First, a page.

Of This Earth

A Mennonite Boyhood in the Boreal Forest 

Publisher: Vintage Canada
A beautiful, moving memoir of a boy’s coming of age, infused with a deep love of the land, from one of Canada’s most cherished and acclaimed writers.

In Of This Earth, Rudy Wiebe gives vivid life again to the vanished world of Speedwell, Saskatchewan, an isolated, poplar-forested, mostly Mennonite community – and Rudy’s first home. Too young to do heavy work, Rudy witnessed a way of life that was soon to disappear. And we experience with him the hard labour of clearing the stony, silty bushland; the digging out of precious wells one bucket of dirt at a time; sorrow at the death of a beloved sister; the disorienting searches for grazing cattle in the vast wilderness sloughs and the sweet discovery of the power of reading.

Rare personal photographs (reproduced throughout the book) and the fragile memories of those who are left give shape to the story of Mennonite immigrants building a life in Canada, the growth and decline of the small Speedwell community, the sway of religion, and a young boy’s growing love of the extreme beauty of the aspen forests – as well as how all these elements came to inform his destiny as a writer.

A hymn to a lost place and a distant time, Of This Earth follows the best of memoirs in the tradition of Sharon Butala’s The Perfection of the Morning and W. G. Sebald’s Austerlitz. It is an evocation of the Canadian west that only a writer of Rudy Wiebe’s powers could summon.

From the Hardcover edition.



“Nu es et Tiet,” my mother would say in the Russian Mennonite Low German our family always spoke together. Now it is time. And my father would get up to wrap his bare feet in footcloths and pull on his felt boots with rubbers over them, hook his heavy mackinaw and fur cap off the pegs by...
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“A remarkable insider’s view of Canada’s own Grapes of Wrath-like internal migration during the Dirty Thirties, and the way it transformed a ‘bushyard bumpkin’ into Western Canada’s most iconic novelist. . . .Vigorous . . . vivid. . . .Of This Earth is a wonderful gift to patient readers who delight in remembering times soo lang tridj, daut es meist nijch meea soo (so long ago, it is almost no longer so.)”
The Globe and Mail

“Wiebe is one of Canada’s most prolific and most esteemed writers. . . . The poetic memoir traces both the growth of a young man and the growth of a writer.”
The Record (Kitchener-Waterloo)

“When he sets words to image, Cornelius Krieghoff-like masterpieces emerge.”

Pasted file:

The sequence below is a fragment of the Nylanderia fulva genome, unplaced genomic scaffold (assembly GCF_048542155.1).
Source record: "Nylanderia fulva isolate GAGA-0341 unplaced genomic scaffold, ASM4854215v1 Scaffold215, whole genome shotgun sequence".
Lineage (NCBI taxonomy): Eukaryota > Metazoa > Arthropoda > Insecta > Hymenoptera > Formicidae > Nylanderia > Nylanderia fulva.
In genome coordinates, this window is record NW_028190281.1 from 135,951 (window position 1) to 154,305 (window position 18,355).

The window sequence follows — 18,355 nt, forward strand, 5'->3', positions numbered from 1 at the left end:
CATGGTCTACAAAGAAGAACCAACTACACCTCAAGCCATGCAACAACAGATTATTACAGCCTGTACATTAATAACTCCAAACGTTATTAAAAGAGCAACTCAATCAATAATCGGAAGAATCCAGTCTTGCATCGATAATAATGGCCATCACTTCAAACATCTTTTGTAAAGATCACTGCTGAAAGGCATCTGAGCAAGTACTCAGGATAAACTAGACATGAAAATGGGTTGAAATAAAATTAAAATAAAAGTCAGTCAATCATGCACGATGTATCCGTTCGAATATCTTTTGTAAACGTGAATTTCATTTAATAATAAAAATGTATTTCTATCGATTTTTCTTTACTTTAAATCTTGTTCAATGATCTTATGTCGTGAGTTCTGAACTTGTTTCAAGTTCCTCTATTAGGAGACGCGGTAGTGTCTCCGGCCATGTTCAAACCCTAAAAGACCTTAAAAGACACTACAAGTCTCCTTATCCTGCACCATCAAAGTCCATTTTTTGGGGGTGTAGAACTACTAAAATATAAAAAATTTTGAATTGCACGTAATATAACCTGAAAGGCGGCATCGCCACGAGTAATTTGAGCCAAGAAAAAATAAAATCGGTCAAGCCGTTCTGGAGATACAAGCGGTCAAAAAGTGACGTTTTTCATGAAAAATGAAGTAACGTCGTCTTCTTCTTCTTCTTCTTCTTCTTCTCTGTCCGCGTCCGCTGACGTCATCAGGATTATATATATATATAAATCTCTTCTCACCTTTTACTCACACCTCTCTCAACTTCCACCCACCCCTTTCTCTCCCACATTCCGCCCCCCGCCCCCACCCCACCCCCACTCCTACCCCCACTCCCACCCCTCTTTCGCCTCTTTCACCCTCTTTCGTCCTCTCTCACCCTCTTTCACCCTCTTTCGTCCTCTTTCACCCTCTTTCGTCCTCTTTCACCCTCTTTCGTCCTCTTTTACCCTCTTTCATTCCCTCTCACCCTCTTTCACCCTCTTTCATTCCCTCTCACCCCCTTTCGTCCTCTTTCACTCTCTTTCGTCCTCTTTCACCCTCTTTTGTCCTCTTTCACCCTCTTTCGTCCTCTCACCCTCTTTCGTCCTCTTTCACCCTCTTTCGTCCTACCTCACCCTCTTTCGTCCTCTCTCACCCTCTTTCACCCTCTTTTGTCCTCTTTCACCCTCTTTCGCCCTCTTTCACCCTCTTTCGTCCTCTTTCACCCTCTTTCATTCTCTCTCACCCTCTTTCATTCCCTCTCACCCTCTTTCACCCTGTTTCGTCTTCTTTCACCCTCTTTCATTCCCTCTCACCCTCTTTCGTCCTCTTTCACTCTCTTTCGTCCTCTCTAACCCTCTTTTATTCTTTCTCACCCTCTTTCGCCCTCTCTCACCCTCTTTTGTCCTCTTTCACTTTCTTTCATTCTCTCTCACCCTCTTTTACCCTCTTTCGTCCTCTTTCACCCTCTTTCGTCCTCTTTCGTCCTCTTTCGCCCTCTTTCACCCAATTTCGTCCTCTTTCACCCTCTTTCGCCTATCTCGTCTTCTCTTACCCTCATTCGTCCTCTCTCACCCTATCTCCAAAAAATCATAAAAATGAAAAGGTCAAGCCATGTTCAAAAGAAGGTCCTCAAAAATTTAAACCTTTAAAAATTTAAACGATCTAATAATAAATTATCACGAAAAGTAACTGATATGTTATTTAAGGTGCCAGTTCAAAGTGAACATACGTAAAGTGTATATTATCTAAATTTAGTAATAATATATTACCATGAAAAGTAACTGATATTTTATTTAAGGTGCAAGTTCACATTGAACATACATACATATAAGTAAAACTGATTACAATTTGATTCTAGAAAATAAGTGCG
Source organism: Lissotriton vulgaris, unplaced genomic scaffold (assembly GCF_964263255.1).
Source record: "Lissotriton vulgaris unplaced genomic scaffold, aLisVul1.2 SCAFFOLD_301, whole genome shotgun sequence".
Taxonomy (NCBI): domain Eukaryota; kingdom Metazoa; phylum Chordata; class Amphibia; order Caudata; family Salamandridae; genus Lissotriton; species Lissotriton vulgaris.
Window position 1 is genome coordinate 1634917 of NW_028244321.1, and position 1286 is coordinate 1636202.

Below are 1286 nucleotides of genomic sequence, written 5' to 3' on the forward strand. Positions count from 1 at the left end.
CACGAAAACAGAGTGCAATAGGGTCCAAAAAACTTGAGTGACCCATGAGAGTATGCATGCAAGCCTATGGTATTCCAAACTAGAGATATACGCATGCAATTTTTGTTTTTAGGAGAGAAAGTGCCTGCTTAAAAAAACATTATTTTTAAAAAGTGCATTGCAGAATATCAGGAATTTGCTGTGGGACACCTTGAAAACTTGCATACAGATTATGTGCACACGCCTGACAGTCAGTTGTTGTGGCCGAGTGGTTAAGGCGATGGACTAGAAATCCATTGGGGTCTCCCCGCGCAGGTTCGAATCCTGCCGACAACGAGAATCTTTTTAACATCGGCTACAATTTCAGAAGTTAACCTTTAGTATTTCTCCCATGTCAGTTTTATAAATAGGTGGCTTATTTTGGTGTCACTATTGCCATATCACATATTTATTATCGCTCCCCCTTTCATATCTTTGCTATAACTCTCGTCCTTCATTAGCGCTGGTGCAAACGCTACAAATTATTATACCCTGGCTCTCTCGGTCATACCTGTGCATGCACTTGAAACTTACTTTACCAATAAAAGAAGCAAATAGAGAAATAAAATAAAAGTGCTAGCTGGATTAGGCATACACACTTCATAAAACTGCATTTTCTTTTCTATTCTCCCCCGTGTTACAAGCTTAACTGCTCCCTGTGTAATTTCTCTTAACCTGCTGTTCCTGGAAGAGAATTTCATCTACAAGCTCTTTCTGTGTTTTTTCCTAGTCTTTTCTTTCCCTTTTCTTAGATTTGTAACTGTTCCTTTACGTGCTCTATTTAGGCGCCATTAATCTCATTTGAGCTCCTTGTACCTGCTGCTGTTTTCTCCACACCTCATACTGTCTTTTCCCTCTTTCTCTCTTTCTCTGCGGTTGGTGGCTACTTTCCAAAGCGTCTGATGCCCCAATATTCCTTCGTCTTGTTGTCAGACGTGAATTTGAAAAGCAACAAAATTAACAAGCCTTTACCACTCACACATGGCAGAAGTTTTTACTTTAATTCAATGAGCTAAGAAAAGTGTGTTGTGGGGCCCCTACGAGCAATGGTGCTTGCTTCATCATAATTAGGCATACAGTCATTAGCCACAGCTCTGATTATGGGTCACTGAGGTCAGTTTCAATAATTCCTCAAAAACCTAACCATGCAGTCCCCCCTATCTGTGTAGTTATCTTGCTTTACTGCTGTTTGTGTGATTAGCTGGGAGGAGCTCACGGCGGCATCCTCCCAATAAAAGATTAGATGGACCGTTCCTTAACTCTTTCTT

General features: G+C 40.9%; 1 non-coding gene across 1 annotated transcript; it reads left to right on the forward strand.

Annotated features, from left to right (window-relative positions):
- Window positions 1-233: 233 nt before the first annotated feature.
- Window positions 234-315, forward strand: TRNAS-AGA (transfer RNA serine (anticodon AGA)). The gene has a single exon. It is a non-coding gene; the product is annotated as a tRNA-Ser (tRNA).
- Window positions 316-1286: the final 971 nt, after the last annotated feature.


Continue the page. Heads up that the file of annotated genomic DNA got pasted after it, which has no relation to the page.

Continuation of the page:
The Gazette (Montreal)

“Wiebe wields the disparate funny, sad and messy facts of his Depression-era rural-Saskatchewan childhood in an engrossing way. He packs in the detail, but keeps the narrative moving. Of This Earth is a fine memoir.”
Winnipeg Free Press

“The genius of Wiebe’s writing [is his] ability to take what is a single event in a community’s life, relate it to the world at large, and make it as personal as is possible.”
Calgary Herald

“It is safe to predict that Of This Earth will become a classic, and shows Wiebe at his best: clear-eyed, wise and with a writing style that’s as vigorous as it is evocative. . . . This one may well be his masterpiece. . . . There is a profound depth of memory in the book.”
Edmonton Journal (profile)

“In Of This Earth, Rudy Wiebe tells the story of his early years in Speedwell, Sask., and he tells it in prose of striking beauty and simplicity. . . . It is a lovely book, and I would not be at all surprised if in years to come it emerges as a classic of growing up in the Canadian West. . . . unforgettable, heartbreaking . . . . Of This Earth may remind the reader . . . of the autobiographies of Tolstoy and Herzen . . . in their mix of the elemental, the serene and the wondrous. Those works are among the masterpieces of autobiography, and Wiebe’s work stands close beside them.”
Edmonton Journal (review)

Praise for Sweeter than All the World:


“One of Canada’s most gifted writers – a peerless delineator of his country’s history and soul.”
Canadian Jewish News

“Rudy Wiebe has written his epic. . . . Richly satisfying and worth reading and pondering again and again.”
Kitchener-Waterloo Record

“Wiebe succeeds in making [history] dramatic, intriguing, romantic and tragic.”
Calgary Herald

From the Hardcover edition.